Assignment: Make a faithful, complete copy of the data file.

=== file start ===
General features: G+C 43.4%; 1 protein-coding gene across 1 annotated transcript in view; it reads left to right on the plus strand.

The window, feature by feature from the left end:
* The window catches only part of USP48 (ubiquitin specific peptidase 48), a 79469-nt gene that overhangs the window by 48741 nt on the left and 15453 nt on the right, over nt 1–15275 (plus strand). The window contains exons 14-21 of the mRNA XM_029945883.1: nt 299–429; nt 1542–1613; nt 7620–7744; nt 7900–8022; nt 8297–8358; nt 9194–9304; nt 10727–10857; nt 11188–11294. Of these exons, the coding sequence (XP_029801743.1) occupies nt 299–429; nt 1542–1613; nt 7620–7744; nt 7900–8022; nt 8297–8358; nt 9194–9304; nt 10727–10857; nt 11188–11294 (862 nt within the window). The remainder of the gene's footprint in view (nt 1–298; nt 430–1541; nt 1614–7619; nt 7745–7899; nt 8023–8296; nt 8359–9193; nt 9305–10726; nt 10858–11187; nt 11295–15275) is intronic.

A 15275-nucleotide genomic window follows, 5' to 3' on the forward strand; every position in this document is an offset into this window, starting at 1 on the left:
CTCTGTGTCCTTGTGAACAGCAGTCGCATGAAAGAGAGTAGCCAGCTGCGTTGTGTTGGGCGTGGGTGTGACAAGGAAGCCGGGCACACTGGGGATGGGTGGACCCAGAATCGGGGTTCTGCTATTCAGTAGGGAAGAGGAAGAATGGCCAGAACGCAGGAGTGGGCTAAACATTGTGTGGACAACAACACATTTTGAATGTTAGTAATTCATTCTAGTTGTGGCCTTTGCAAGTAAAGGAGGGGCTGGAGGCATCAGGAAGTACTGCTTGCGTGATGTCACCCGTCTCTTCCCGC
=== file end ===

General features: G+C 43.4%; 1 protein-coding gene across 1 annotated transcript in view; it reads left to right on the plus strand.

The window, feature by feature from the left end:
* The window catches only part of USP48 (ubiquitin specific peptidase 48), a 79469-nt gene that overhangs the window by 48741 nt on the left and 15453 nt on the right, over nt 1–15275 (plus strand). The window contains exons 14-21 of the mRNA XM_029945883.1: nt 299–429; nt 1542–1613; nt 7620–7744; nt 7900–8022; nt 8297–8358; nt 9194–9304; nt 10727–10857; nt 11188–11294. Of these exons, the coding sequence (XP_029801743.1) occupies nt 299–429; nt 1542–1613; nt 7620–7744; nt 7900–8022; nt 8297–8358; nt 9194–9304; nt 10727–10857; nt 11188–11294 (862 nt within the window). The remainder of the gene's footprint in view (nt 1–298; nt 430–1541; nt 1614–7619; nt 7745–7899; nt 8023–8296; nt 8359–9193; nt 9305–10726; nt 10858–11187; nt 11295–15275) is intronic.

A 15275-nucleotide genomic window follows, 5' to 3' on the forward strand; every position in this document is an offset into this window, starting at 1 on the left:
CTCTGTGTCCTTGTGAACAGCAGTCGCATGAAAGAGAGTAGCCAGCTGCGTTGTGTTGGGCGTGGGTGTGACAAGGAAGCCGGGCACACTGGGGATGGGTGGACCCAGAATCGGGGTTCTGCTATTCAGTAGGGAAGAGGAAGAATGGCCAGAACGCAGGAGTGGGCTAAACATTGTGTGGACAACAACACATTTTGAATGTTAGTAATTCATTCTAGTTGTGGCCTTTGCAAGTAAAGGAGGGGCTGGAGGCATCAGGAAGTACTGCTTGCGTGATGTCACCCGTCTCTTCCCGC